Are weather and climate predictions essentially “big data” problems?

We argue no. Weather agencies will continually upgrade their supercomputers, and have a never-ending thirst for weather data, mostly from satellites observing the land and sea. But if all we do is train computer programs by using data, then our forecasting will remain primitive. Scientific ideas formulated with mathematical insight give the edge to intelligent forecasting apps.

So computer prediction relies in various ways on clever mathematics: it gives a language to describe the problem on a machine; it extracts the predictable essence from the weather data; and it selects the predictable future from the surrounding cloud of random uncertainty. This latter point will come to dominate climate prediction, as we untangle the complex interactions of the atmosphere, oceans, ice-caps and life in its many varied forms.

Can climate models produce reliable scenarios for decision-makers?

The models currently used to predict climate change have proved invaluable in attributing trends in global warming to human activity. The physical principles that govern average global temperatures involve the conservation of energy, and these over-arching principles are represented very accurately by the numerical models. But we have to be sure how to validate the predictions: running a model does not, in itself, equate to understanding.

As we explain, although climate prediction is hugely complicated, mathematics helps us separate the predictable phenomena from the unpredictable. Discriminating between the two is important, and it is frequently overlooked when debating the reliability of climate models. Only when we take such factors into account can we – and that includes elected officials – gauge the risks we face from climate change.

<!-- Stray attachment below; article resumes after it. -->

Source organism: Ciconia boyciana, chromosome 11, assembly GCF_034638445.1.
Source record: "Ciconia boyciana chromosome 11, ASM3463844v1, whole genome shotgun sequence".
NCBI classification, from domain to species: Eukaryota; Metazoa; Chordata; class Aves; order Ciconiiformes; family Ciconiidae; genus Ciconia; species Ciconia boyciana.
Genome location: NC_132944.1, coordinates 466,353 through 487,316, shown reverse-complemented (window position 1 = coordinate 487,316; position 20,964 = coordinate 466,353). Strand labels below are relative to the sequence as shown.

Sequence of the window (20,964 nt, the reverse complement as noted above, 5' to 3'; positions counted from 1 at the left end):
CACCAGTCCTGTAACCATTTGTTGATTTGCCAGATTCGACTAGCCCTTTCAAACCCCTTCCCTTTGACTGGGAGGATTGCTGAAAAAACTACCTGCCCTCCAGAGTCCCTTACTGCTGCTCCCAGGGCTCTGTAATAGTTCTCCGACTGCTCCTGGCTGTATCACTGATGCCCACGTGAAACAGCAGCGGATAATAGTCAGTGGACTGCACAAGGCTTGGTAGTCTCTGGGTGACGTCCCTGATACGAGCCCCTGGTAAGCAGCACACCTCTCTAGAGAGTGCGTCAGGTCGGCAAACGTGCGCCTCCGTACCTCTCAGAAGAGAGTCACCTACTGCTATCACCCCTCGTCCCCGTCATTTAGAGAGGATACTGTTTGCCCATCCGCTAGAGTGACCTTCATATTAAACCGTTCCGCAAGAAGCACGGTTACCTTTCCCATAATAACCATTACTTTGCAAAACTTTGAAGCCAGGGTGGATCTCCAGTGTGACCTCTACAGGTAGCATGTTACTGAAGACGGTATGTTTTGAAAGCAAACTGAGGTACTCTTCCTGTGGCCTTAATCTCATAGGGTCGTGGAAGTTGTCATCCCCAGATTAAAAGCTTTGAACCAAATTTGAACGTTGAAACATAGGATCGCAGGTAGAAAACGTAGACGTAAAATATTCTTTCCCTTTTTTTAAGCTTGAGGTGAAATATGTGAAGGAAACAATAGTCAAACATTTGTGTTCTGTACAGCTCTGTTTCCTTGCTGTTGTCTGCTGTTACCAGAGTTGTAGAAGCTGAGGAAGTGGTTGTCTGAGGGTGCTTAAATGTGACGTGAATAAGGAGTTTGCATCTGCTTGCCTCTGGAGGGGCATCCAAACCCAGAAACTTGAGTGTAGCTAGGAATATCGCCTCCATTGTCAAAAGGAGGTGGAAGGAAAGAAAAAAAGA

What do you hope people will take away from this book?

From government policy and corporate strategy to personal lifestyle choices, we all need to understand the rational basis of weather and climate prediction. Answers to many urgent and pressing environmental questions are far from clear-cut. Predicting the future of our environment is a hugely challenging problem that will not be solved by number-crunching alone. Chaos and the butterfly effect were the buzzwords of the closing decades of the 20th Century. But incomplete and inaccurate data need not be insurmountable obstacles to scientific progress, and mathematics shows us the way forward.

 

bookjacket Invisible in the Storm
The Role of Mathematics in Understanding Weather
Ian Roulstone & John Norbury

 

 

Paying It Forward, Using Math: Oscar Fernandez’s ‘Everyday Calculus’ Donated to Libraries in Franklin County, PA

Everyday Calculus, O. FernandezWhat a week!

It was recently announced that one of our books, Everyday Calculus by Oscar Fernandez, is to be donated by the United Way of Franklin County, in partnership with the Franklin County Library System, to public libraries all throughout Franklin County. The decision recognizes the 2013 Campaign Chair, Jim Zeger, who has demonstrated a dedication to service and a “willingness to teach others” during the course of his four-year tenure on the board of directors.

But the choice of text was far from random; Everyday Calculus was selected “because of the need for materials that support financial and mathematical literacy within our library systems,” says Mr. Zeger. He’s one to know; before coming to United Way, Zeger studied math at Juniata College and taught mathematics at the Maryland Correctional Institute. He also served for a number of years as part of the Tuscarora School District school board, and “is very supportive and understanding of the value of relating and connecting applied math to students.”